Lately, Melanie Charlson has spent her workdays fielding complaints and talking through outrage.
The tension has been rising ever since the Missoula County Public Schools Board of Trustees approved a 13 percent raise for the district’s superintendent, Alex Apostle, on Jan. 14, said Charlson, president of the Missoula Education Association, the district’s teachers union.
“There’s a lot of outcry,” Charlson said. “When we negotiated last year and when the board adopted the budget in August, we were told there was no money, and in that budget there was nothing there about Dr. Apostle’s increase.
“I’ve received hundreds of letters and phone calls, and teachers are questioning what will be cut, because something will have to give and be moved around to accommodate the superintendent’s salary increase and have the budget balance.”
That Apostle will earn a substantial increase at a time when teachers are spread thin and struggling with the repercussions of years of budget cuts is both insensitive and unfair, Charlson said.
At Lowell School, for instance, some teachers are using five-gallon paint buckets because there is no money for wastebaskets.
“I have asked teachers, ‘What are you doing without?’ and I have heard everything from the basic things, such as there’s not enough Kleenex boxes and teachers are buying their own, to being asked to ration paper towels for hand-washing only and not cleaning up in the elementary schools,” Charlson said.
At Paxson, fourth-grade teacher Gloria Howell said the school has discontinued colored ink in all the printers and there are copy limits. In math class, there aren’t enough math books and materials for each class and often two to three children must share a book.
“All of this is very disheartening,” Howell said. “The thing that really impacts students, though, is that we have many students who need intervention support, who used to have a reading or math specialist in many of the schools and we have lost that funding.
“We have been imploring the board for over a year to find money to fund intervention specialists, as this is an at-risk population that is overlooked, not receiving services and would meet our goals of Graduation Matters Missoula.”
According to the district’s budget and finance manager, Apostle’s retroactive $20,000 pay raise for 2012-13 will be funded with one-time-only money that comes from a workers compensation credit.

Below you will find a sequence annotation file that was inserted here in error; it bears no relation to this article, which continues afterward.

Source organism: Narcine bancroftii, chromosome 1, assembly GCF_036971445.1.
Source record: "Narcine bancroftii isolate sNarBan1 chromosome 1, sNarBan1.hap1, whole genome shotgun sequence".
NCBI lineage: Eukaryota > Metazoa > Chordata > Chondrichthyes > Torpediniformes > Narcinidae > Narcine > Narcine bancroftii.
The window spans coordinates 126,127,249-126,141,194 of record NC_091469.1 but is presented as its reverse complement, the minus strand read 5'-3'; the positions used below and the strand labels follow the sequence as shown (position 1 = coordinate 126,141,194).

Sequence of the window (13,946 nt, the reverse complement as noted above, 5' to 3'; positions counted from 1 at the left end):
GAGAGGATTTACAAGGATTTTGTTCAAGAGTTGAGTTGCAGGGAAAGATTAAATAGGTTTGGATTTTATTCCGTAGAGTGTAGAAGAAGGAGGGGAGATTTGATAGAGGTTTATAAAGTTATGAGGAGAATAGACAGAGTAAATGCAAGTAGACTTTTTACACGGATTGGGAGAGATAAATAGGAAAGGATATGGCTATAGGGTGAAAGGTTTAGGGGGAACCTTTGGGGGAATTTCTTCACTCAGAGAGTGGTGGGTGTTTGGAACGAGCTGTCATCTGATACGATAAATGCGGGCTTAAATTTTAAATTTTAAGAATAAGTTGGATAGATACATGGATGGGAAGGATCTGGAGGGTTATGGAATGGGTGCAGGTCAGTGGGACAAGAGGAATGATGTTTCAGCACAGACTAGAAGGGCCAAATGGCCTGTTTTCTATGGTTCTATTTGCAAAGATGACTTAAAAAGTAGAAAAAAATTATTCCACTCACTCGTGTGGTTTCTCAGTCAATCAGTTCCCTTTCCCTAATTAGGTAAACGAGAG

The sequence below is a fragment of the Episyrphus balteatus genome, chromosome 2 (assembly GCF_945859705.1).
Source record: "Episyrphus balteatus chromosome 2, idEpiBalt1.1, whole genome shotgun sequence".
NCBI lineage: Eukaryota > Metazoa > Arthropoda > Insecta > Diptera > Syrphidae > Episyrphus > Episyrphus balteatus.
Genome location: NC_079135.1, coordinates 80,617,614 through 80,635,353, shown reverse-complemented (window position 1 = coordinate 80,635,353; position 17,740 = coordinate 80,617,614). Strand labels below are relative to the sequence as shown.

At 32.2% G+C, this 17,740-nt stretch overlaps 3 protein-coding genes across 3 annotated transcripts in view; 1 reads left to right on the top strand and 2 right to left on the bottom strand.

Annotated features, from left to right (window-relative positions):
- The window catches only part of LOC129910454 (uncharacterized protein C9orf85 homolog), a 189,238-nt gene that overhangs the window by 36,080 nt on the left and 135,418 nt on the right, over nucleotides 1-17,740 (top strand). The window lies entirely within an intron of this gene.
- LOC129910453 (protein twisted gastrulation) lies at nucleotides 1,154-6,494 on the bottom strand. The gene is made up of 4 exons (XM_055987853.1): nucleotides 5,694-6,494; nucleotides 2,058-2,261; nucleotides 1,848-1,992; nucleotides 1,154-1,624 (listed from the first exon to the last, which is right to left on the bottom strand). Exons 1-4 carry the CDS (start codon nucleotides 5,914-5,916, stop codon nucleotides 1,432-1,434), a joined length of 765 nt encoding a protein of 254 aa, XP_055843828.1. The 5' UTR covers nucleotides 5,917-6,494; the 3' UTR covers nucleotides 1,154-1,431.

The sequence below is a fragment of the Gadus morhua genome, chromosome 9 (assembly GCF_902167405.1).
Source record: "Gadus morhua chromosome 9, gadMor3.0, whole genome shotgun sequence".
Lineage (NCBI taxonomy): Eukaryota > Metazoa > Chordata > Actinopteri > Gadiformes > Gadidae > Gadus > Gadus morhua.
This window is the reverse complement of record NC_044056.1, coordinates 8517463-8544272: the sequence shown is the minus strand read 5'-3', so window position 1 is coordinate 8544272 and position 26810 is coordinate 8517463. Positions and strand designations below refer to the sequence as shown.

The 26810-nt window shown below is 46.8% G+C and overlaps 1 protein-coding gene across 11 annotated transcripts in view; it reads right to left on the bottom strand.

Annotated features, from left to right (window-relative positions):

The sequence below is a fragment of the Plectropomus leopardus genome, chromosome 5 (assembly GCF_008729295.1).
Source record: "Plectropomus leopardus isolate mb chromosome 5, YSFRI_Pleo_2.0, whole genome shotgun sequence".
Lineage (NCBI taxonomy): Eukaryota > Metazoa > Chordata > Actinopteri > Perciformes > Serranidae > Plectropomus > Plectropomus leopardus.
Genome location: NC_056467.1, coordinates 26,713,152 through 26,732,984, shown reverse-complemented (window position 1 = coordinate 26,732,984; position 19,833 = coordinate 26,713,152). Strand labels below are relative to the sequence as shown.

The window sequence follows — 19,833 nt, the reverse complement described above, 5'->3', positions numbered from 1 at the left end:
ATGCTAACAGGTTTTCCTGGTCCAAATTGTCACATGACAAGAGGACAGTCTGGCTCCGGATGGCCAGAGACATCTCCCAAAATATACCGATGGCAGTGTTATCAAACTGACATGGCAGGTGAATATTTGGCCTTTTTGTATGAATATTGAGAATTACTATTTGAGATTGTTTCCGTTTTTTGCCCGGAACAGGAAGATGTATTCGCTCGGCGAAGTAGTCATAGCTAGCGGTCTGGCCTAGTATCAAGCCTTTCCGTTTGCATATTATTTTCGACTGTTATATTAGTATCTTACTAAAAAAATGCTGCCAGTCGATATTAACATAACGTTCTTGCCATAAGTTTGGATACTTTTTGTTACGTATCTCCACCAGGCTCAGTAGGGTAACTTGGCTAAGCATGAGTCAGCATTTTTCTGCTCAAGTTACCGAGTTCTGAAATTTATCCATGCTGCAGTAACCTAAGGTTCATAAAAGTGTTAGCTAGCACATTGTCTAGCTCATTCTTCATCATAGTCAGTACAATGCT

“Additional obligations to the budget happen during the year, and that’s not unusual,” said Pat McHugh. “In this instance, there won’t be a reduction anywhere (in the district) because we will cover it with soft money.”
“But for next year, we have to build the pay increase into the budget and make it permanent,” he said.
Even if Apostle didn’t receive a raise, the question of future budget cuts districtwide remains unanswered for several reasons, McHugh said.
For one thing, it is unclear what the Montana Legislature will do about funding public education, and enrollment numbers, particularly if they fluctuate, have a huge impact on school funding. Each student means roughly $6,000 for the school district.
This year, MCPS’ general fund budget for all elementary and middle schools was $32 million, and $27 million for high schools.
Approximately 90 percent of the general fund budget goes to paying the salaries and benefits of employees, including about 600 teachers, who get a 2 percent raise this year, after a half-percent raise in 2010 and zero percent in 2011.
The budget also provides salaries and benefits to approximately 260 full-time classified staff; 33 full-time administrators; seven full-time managers/ supervisors; 12 full-time trades and craft personnel; 14 noon duty aides; and 2.25 full-time trainers.
Toni Rehbein, the MCPS board chairwoman, defends Apostle’s pay raise for many reasons.
She called Apostle a courageous visionary who has pushed many significant districtwide initiatives forward, and said he has secured $2.2 million in private money to support MCPS teachers and programs.